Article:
KNOXVILLE, Tenn. (WATE) – The Knoxville City Council will hold its first reading Tuesday night for the proposed budget for the upcoming fiscal year. The new fiscal year begins July 1.

Following the mayor’s budget proposal in late April, the city council will hold its first reading of the proposed budget and tax ordinances at its May 3 meeting. Then, there will be a Knoxville-Knox County Planning Commission hearing on May 12; then a series of legislative budget and public hearings May 12-13. After the hearings, the city council will hold its second reading of the proposed budget and tax ordinances on May 17; then the first reading of the Capital Improvement Plan or CIP on May 31. The second reading of the CIP will be June 14 and the deadline to approve the budget and tax ordinances is June 15.

Last month, Knoxville Mayor Indya Kincannon announced the proposed budget priorities for the 2022-23 fiscal year in her State of the City address, which include a 50-cent increase in the property tax rate and higher salaries for first responders and city employees.

The proposal would increase the property tax rate to $2.9638 per $100 of assessed value. Under the proposal, a residential tax payer with a home appraised at $100,000 would pay roughly $10 more in monthly property taxes and the owner of a home valued at $500,000 would pay around $52 more per month.

According to the city, 80% of the increased property tax revenue would go toward funding people and core services costs like police, fire, public works and other government employees. Supplemental funding requests like for a new litter program, Medal of Honor and BassMaster events would make up 19% of increased tax revenue and the remaining 1% of new revenue would go toward pension cost increases.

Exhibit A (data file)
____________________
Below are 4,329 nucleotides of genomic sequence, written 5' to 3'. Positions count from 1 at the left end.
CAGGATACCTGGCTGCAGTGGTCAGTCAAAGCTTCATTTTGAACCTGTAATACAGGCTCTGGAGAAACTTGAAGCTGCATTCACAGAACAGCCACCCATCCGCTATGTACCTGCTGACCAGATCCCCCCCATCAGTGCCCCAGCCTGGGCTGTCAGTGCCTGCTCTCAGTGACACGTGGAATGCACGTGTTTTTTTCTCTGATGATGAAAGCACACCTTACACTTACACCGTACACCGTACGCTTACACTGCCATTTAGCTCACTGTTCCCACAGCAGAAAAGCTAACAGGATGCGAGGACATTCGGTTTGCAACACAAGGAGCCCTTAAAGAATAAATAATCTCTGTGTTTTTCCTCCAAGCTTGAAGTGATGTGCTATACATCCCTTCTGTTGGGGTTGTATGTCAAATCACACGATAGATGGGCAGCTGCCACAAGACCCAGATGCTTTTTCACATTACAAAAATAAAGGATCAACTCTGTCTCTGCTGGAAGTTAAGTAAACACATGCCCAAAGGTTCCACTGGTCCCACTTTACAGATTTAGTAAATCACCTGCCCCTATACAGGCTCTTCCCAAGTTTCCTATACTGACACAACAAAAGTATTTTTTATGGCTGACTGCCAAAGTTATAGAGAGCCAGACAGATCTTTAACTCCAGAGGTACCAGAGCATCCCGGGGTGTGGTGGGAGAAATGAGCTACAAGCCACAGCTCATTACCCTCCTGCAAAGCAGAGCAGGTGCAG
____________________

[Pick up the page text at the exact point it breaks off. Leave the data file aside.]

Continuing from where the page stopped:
The proposal comes amid a time Knoxville residents are in year three of the COVID-19 pandemic, seeing rising housing and living costs as well as a growing population; and the city itself has been struggling with rising calls for emergency services as well as more than 130 city job vacancies.

Kincannon also said the proposed $546 million budget focuses on infrastructure, affordable housing and retaining quality employees so that the city can continue to serve. The budget she presented also includes a $16 million increase for city employee salaries.

The full proposed city budget is available on the city’s website.

The agenda for Tuesday night’s city council meeting, which begins at 6 p.m. can also be viewed on the city’s website.